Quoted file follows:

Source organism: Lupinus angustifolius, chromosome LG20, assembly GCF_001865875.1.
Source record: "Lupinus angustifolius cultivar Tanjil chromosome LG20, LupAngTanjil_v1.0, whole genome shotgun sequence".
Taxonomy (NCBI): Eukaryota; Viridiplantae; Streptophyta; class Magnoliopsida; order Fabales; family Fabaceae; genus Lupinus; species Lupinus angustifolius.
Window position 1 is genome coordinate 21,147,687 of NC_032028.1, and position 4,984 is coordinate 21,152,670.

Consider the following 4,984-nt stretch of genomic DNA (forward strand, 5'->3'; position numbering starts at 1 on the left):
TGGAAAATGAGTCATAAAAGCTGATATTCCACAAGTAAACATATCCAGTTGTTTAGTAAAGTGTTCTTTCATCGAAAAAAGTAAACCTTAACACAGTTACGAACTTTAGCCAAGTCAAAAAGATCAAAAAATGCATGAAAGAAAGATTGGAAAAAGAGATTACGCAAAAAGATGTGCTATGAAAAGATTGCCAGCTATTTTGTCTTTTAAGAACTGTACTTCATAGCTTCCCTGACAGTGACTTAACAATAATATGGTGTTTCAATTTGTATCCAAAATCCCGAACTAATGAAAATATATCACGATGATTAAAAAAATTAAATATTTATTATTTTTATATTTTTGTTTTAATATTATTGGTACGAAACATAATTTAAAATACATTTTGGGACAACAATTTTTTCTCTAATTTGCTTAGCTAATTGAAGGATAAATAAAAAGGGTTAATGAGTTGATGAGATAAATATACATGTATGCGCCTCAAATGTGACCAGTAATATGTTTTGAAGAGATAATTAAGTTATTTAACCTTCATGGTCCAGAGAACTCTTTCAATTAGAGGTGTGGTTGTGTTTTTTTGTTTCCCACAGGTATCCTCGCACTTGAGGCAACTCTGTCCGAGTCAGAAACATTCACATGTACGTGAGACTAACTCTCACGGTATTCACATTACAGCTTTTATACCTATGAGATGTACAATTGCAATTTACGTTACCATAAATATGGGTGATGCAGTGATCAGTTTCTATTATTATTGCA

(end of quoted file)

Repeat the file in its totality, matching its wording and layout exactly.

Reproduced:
Source organism: Lupinus angustifolius, chromosome LG20, assembly GCF_001865875.1.
Source record: "Lupinus angustifolius cultivar Tanjil chromosome LG20, LupAngTanjil_v1.0, whole genome shotgun sequence".
Taxonomy (NCBI): Eukaryota; Viridiplantae; Streptophyta; class Magnoliopsida; order Fabales; family Fabaceae; genus Lupinus; species Lupinus angustifolius.
Window position 1 is genome coordinate 21,147,687 of NC_032028.1, and position 4,984 is coordinate 21,152,670.

Consider the following 4,984-nt stretch of genomic DNA (forward strand, 5'->3'; position numbering starts at 1 on the left):
TGGAAAATGAGTCATAAAAGCTGATATTCCACAAGTAAACATATCCAGTTGTTTAGTAAAGTGTTCTTTCATCGAAAAAAGTAAACCTTAACACAGTTACGAACTTTAGCCAAGTCAAAAAGATCAAAAAATGCATGAAAGAAAGATTGGAAAAAGAGATTACGCAAAAAGATGTGCTATGAAAAGATTGCCAGCTATTTTGTCTTTTAAGAACTGTACTTCATAGCTTCCCTGACAGTGACTTAACAATAATATGGTGTTTCAATTTGTATCCAAAATCCCGAACTAATGAAAATATATCACGATGATTAAAAAAATTAAATATTTATTATTTTTATATTTTTGTTTTAATATTATTGGTACGAAACATAATTTAAAATACATTTTGGGACAACAATTTTTTCTCTAATTTGCTTAGCTAATTGAAGGATAAATAAAAAGGGTTAATGAGTTGATGAGATAAATATACATGTATGCGCCTCAAATGTGACCAGTAATATGTTTTGAAGAGATAATTAAGTTATTTAACCTTCATGGTCCAGAGAACTCTTTCAATTAGAGGTGTGGTTGTGTTTTTTTGTTTCCCACAGGTATCCTCGCACTTGAGGCAACTCTGTCCGAGTCAGAAACATTCACATGTACGTGAGACTAACTCTCACGGTATTCACATTACAGCTTTTATACCTATGAGATGTACAATTGCAATTTACGTTACCATAAATATGGGTGATGCAGTGATCAGTTTCTATTATTATTGCA